When the Australian government introduced its Modern Slavery Bill to parliament in 2018, it heralded it as the start of a “race to the top”.
But it has turned out to be less a race than a meander.
The bill required companies with annual revenues greater than $100 million to report on action they take to ensure their supply chains are free of slave labour. The premise was that transparency and accountability were enough to drive reform.
“Business feedback indicates the primary driver for compliance will be investor pressure and reputational costs and benefits,” a government spokeswoman said at the time. “This will drive compliance more effectively than legislated penalties and encourage a business-led race to the top”.
That bill was passed in December 2018. But so far, according to research published last month by the Australian Council of Superannuation Investors, most companies are engaged in a “race to the middle”, disclosing only the minimum and not wishing to reveal more than their key peers.
Could more be done?
Yes — but the possibilities and pitfalls are shown by a private member’s bill that passed the Senate this week.
Proposed by South Australian independent senator Rex Patrick, the Customs Amendment (Banning Goods Produced By Forced Labour) Bill 2021 would amend federal customs regulations to prohibit the import of any goods made using forced labour.
It passed the Senate on Monday with support from the Labor Party, the Greens and One Nation senators. But Coalition senators voted against the bill. This was despite it reflecting the recommendations of a inquiry chaired by Liberal senator Eric Abetz, who said Patrick’s bill was “worthy of consideration and support, in principle”.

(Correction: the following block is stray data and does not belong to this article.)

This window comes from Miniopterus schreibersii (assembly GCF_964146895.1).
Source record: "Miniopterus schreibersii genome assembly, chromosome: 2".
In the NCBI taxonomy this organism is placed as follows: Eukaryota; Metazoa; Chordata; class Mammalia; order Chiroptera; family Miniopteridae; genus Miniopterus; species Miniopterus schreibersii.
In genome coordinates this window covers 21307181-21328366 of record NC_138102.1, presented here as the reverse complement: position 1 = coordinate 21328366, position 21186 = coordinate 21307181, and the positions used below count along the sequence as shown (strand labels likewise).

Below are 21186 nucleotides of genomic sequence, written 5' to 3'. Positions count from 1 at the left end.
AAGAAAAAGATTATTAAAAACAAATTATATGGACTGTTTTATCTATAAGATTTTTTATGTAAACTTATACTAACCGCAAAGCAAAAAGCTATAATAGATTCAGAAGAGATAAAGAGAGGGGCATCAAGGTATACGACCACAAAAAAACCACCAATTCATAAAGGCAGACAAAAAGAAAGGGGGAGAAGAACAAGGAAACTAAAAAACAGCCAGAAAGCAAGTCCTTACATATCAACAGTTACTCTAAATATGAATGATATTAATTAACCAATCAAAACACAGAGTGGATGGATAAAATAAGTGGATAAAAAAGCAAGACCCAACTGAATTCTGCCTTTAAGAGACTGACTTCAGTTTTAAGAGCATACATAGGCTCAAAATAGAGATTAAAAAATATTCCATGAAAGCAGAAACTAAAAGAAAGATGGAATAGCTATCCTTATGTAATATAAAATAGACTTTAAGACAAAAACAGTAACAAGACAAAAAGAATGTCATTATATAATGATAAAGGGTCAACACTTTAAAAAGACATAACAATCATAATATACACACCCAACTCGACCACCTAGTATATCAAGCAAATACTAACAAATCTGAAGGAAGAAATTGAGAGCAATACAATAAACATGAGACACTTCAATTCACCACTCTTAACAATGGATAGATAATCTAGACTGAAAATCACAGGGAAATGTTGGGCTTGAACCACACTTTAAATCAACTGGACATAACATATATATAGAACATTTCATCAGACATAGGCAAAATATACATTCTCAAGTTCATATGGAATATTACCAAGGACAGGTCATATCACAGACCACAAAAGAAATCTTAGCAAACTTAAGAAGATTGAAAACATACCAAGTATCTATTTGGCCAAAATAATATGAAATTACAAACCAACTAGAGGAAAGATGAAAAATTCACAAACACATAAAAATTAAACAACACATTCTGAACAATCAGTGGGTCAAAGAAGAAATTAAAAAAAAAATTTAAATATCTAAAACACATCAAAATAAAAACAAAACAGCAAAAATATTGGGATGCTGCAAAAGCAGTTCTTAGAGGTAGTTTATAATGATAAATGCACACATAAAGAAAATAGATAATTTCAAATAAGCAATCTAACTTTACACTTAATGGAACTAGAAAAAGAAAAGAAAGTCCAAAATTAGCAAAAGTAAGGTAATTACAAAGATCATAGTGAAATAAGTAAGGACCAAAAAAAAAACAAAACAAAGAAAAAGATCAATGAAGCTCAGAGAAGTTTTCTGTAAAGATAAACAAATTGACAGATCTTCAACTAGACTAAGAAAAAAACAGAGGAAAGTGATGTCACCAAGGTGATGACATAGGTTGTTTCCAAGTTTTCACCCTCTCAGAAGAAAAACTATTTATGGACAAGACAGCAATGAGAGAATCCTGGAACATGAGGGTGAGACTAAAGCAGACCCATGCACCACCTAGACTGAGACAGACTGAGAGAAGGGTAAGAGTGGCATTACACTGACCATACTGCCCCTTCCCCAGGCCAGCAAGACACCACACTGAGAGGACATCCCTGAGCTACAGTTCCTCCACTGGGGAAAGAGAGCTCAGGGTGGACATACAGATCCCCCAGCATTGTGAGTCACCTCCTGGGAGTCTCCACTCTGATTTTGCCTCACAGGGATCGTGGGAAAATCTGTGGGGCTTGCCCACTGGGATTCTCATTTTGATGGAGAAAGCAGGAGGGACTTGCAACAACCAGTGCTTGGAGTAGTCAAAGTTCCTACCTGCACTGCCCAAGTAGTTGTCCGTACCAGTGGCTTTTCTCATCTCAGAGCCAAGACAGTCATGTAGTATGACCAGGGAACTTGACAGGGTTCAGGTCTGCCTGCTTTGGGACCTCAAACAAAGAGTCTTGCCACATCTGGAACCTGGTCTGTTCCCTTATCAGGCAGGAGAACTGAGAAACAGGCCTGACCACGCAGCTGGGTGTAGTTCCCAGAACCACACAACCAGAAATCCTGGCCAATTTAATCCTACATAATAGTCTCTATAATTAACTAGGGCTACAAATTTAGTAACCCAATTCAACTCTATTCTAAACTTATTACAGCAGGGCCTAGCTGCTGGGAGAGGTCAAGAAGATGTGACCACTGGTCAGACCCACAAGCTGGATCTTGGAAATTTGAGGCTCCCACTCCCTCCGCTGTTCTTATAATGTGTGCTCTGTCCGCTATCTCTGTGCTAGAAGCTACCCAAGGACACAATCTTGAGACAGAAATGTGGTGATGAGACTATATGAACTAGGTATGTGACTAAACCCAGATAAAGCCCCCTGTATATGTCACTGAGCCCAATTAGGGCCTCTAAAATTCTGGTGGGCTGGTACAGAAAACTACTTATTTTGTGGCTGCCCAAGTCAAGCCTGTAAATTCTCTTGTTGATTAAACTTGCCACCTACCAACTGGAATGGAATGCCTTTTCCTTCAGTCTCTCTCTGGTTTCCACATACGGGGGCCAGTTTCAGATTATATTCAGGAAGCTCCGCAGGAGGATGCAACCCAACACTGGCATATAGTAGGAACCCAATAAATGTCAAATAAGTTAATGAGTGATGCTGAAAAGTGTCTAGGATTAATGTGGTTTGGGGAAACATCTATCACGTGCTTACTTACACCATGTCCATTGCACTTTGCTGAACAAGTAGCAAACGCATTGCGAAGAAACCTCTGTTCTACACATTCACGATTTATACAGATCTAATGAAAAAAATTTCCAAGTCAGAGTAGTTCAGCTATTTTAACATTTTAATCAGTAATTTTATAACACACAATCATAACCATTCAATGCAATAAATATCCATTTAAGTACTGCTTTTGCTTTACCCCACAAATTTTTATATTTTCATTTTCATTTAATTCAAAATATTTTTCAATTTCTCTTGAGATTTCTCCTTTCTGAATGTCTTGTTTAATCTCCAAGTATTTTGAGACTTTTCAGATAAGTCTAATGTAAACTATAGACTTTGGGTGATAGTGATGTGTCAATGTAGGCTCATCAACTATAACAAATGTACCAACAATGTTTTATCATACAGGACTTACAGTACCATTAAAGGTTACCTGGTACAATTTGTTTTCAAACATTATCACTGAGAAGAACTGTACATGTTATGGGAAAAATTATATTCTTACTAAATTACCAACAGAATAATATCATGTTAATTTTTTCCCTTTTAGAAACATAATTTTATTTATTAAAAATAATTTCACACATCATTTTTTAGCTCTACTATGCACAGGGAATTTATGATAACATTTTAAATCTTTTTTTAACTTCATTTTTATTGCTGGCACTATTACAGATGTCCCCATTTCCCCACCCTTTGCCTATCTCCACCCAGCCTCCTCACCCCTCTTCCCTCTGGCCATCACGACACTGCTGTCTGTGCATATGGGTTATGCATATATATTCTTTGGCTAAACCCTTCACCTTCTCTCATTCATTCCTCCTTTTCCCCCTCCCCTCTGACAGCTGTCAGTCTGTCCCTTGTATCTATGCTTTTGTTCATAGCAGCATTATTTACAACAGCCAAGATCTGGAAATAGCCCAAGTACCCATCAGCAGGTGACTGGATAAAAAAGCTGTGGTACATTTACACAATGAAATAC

Without government support the bill won’t pass the House of Representatives to become law. Nonetheless, it is worth considering why senators as disparate as the Greens and One Nation have backed it. Despite the Modern Slavery Act, there’s much more to be done before Australians can be confident the goods they buy are free of slave labour.
The call for a stronger approach
Patrick began with less expansive ambitions, introducing a bill in December 2020 to ban the import of goods from China produced by Uyghur forced labour.
This was in response to mounting evidence of the Chinese government’s detention of more than a million Uyghurs (and other ethnic minorities) in the western province of Xinjiang, forcing them to work making goods sold by Western companies.Planet Labs/AP,
Patrick’s bill was referred to the Senate Standing Committee on Foreign Affairs, Defence and Trade, chaired Abetz. After considering about 60 submissions, in June the committee recommended (among other things) amending the Customs Act and other legislation “to prohibit the import of any goods made wholly or in part with forced labour, regardless of geographic origin”.
The committee endorses without reservation the objectives of the bill. The state-sponsored forced labour to which the Uyghur people are being subjected by the Chinese dictatorship is a grave human rights violation. It is incumbent on the government to take steps to ensure that Australian businesses and consumers are not in any way complicit in these egregious abuses.
Slavery is all around us
Patrick’s revised bill reflects this sentiment.
While the Chinese government may be detaining up to a million Uyghurs, the anti-slavery organisation Walk Free Foundation estimates globally about 4 million people are forced to work by state authorities, with further 21 million people exploited in private supply chains.
The foundation estimates each year goods worth more than US$350 billion (about $A480 billion) imported into G20 countries are at at-risk of having been produced, at least in part, by forced labour.